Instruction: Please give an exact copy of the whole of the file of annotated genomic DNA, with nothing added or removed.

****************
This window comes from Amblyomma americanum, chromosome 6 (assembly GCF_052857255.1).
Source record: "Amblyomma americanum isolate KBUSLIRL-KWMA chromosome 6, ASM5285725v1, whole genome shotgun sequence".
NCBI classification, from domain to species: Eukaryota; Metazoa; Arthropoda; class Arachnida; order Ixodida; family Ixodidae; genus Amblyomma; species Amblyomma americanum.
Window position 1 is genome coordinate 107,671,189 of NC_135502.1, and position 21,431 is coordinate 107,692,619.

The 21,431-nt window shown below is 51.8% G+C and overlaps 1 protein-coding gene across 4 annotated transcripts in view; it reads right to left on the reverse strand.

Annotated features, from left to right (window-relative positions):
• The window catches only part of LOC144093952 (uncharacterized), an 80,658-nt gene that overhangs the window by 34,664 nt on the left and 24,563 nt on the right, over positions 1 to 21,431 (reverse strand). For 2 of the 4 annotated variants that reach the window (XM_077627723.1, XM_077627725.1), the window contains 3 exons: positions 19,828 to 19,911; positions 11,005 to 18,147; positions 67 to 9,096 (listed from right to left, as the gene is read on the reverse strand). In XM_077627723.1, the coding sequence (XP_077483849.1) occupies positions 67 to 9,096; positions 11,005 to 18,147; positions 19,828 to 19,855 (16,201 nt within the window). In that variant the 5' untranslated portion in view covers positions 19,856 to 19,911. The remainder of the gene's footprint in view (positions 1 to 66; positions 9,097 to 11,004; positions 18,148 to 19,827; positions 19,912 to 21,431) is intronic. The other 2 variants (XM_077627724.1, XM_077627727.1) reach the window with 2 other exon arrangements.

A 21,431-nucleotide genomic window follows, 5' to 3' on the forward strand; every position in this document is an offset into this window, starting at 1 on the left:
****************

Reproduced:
This window comes from Amblyomma americanum, chromosome 6 (assembly GCF_052857255.1).
Source record: "Amblyomma americanum isolate KBUSLIRL-KWMA chromosome 6, ASM5285725v1, whole genome shotgun sequence".
NCBI classification, from domain to species: Eukaryota; Metazoa; Arthropoda; class Arachnida; order Ixodida; family Ixodidae; genus Amblyomma; species Amblyomma americanum.
Window position 1 is genome coordinate 107,671,189 of NC_135502.1, and position 21,431 is coordinate 107,692,619.

The 21,431-nt window shown below is 51.8% G+C and overlaps 1 protein-coding gene across 4 annotated transcripts in view; it reads right to left on the reverse strand.

Annotated features, from left to right (window-relative positions):
• The window catches only part of LOC144093952 (uncharacterized), an 80,658-nt gene that overhangs the window by 34,664 nt on the left and 24,563 nt on the right, over positions 1 to 21,431 (reverse strand). For 2 of the 4 annotated variants that reach the window (XM_077627723.1, XM_077627725.1), the window contains 3 exons: positions 19,828 to 19,911; positions 11,005 to 18,147; positions 67 to 9,096 (listed from right to left, as the gene is read on the reverse strand). In XM_077627723.1, the coding sequence (XP_077483849.1) occupies positions 67 to 9,096; positions 11,005 to 18,147; positions 19,828 to 19,855 (16,201 nt within the window). In that variant the 5' untranslated portion in view covers positions 19,856 to 19,911. The remainder of the gene's footprint in view (positions 1 to 66; positions 9,097 to 11,004; positions 18,148 to 19,827; positions 19,912 to 21,431) is intronic. The other 2 variants (XM_077627724.1, XM_077627727.1) reach the window with 2 other exon arrangements.

A 21,431-nucleotide genomic window follows, 5' to 3' on the forward strand; every position in this document is an offset into this window, starting at 1 on the left: